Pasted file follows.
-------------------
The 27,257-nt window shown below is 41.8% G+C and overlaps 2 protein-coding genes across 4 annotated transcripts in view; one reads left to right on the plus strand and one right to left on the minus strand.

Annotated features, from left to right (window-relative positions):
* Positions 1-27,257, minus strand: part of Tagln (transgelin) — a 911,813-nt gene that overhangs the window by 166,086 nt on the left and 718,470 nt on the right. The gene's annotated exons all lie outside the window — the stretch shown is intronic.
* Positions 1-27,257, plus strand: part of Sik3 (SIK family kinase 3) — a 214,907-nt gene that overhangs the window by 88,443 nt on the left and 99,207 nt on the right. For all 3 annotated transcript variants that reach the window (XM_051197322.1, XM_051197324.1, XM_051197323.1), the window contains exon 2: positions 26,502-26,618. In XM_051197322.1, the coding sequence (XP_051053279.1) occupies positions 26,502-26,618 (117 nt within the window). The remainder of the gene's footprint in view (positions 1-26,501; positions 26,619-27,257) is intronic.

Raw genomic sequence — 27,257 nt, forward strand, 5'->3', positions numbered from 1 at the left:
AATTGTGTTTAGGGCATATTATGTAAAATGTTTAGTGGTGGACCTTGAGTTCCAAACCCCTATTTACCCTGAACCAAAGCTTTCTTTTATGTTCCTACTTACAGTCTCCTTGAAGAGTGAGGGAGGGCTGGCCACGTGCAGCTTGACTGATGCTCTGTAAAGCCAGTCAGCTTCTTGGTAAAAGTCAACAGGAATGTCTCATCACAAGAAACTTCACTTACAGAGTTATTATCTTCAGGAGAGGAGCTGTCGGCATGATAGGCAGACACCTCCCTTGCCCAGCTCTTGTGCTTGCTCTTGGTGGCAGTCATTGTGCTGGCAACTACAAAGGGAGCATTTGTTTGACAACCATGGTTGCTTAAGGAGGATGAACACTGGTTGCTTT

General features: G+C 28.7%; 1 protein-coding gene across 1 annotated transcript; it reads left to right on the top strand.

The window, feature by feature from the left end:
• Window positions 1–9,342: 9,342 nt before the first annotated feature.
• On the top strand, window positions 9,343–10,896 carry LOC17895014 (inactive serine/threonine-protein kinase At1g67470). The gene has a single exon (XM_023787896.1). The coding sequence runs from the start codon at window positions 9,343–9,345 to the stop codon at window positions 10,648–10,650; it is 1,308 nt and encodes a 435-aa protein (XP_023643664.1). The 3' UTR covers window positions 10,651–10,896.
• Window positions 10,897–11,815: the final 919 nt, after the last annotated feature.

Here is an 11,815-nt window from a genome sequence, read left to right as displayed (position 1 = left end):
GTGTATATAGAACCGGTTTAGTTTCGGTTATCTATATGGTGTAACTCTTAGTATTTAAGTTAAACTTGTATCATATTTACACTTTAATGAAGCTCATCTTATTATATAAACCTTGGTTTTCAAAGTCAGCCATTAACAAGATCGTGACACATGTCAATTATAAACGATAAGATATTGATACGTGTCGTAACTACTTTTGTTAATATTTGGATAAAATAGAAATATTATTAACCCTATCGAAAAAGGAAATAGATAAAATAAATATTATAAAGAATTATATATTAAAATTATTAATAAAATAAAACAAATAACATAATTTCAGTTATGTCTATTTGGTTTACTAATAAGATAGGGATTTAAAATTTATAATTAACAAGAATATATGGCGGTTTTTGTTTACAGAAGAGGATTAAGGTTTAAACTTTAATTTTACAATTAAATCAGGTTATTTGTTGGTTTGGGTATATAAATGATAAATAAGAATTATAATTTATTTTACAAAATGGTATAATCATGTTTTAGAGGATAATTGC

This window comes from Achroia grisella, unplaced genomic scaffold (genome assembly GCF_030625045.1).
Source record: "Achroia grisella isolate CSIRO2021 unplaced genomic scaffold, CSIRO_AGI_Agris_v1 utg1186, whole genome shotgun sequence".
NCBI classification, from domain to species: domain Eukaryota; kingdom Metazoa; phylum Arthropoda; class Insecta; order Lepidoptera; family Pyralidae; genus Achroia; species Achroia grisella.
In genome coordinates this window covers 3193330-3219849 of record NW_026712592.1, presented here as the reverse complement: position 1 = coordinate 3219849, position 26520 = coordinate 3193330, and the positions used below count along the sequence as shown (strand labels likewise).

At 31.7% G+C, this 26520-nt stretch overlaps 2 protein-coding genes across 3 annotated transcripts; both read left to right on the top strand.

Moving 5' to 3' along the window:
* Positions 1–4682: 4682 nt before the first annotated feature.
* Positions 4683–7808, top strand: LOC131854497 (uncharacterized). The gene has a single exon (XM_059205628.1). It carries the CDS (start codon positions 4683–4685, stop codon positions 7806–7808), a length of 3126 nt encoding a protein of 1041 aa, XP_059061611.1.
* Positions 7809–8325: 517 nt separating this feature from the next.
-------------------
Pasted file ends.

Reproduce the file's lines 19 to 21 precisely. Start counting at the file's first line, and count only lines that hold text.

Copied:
Moving 5' to 3' along the window:
* Positions 1–4682: 4682 nt before the first annotated feature.
* Positions 4683–7808, top strand: LOC131854497 (uncharacterized). The gene has a single exon (XM_059205628.1). It carries the CDS (start codon positions 4683–4685, stop codon positions 7806–7808), a length of 3126 nt encoding a protein of 1041 aa, XP_059061611.1.